The unrealistic notion of male-to-female escorting isn't lost on "Hung's" creators, Colette Burson and Dmitry Lipkin. But they argue that turning the prostitution paradigm on its head makes the show appealing.
"There is this fantasy element psychologically: Ray can't run away from these women the way men yearn to run away from relationships," Burson said. "He can't just say, 'You're being really weird' to a client and get out of there. He needs them."
That's the reality of a down economy. But, as Seymour pointed out, "There's something about our personality that draws us into the line of work that we do. ... If you're escorting, you're probably enjoying it on some level."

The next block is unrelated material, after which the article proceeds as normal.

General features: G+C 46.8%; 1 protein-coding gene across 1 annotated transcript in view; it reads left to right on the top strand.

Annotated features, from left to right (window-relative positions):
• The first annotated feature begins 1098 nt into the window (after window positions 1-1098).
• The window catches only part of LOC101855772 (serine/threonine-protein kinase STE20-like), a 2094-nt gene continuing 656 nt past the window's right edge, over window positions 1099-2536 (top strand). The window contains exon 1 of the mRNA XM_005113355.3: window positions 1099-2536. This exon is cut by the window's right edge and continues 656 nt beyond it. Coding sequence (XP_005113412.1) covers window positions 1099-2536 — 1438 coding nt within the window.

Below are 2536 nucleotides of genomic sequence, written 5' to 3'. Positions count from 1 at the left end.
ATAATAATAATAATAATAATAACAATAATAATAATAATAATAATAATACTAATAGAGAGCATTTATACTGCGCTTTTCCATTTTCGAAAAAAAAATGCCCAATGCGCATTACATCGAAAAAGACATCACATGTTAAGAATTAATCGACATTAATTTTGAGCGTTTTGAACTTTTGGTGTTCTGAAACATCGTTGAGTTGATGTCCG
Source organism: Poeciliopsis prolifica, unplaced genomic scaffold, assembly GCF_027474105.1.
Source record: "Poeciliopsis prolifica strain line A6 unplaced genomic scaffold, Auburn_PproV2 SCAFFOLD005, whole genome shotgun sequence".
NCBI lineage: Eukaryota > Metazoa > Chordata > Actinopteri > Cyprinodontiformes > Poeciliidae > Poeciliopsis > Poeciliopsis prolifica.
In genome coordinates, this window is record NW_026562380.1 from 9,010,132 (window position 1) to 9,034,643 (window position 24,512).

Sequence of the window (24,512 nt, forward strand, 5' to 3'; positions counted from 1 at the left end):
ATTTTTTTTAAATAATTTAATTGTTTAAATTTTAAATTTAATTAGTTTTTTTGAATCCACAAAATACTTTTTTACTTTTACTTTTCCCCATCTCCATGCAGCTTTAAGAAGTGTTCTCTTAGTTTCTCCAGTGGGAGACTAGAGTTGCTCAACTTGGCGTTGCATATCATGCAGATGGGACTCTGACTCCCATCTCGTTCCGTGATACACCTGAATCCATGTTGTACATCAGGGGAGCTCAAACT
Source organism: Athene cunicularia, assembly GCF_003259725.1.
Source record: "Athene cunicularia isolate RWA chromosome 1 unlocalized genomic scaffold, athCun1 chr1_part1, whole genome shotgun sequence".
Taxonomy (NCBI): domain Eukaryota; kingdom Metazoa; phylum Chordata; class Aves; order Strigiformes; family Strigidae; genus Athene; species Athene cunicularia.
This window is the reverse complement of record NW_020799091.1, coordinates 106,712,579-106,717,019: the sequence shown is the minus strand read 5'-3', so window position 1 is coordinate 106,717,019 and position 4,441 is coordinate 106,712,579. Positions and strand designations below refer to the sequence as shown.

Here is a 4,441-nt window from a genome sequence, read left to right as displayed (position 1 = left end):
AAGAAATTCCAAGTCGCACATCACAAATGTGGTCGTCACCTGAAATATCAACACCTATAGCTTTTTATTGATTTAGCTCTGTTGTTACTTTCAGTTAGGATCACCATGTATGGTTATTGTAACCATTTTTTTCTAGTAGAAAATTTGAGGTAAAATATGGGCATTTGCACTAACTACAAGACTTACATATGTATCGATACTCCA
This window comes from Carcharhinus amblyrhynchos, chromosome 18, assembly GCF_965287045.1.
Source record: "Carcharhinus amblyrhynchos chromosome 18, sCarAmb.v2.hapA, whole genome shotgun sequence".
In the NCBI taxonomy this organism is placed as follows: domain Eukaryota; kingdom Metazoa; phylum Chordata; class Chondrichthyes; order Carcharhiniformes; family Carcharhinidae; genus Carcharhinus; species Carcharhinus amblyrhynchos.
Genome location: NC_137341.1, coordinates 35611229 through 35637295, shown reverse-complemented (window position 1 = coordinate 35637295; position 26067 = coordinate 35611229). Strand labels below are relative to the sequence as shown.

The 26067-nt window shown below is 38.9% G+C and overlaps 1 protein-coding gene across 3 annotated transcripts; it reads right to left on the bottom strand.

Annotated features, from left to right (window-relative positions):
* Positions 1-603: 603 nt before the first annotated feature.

So while the premise of a man selling sex to a woman may be the stuff of fiction, the idea that a guy would enjoy that line of work doesn't seem so farfetched.
"Ray says in episode two, 'I'm game.' He has no other game to try and he's willing to try this one," Burson said. "But I don't think the journey is excruciating to him. It's scary, for sure, but in some ways, I think it's the most interesting journey that's ever happened to him."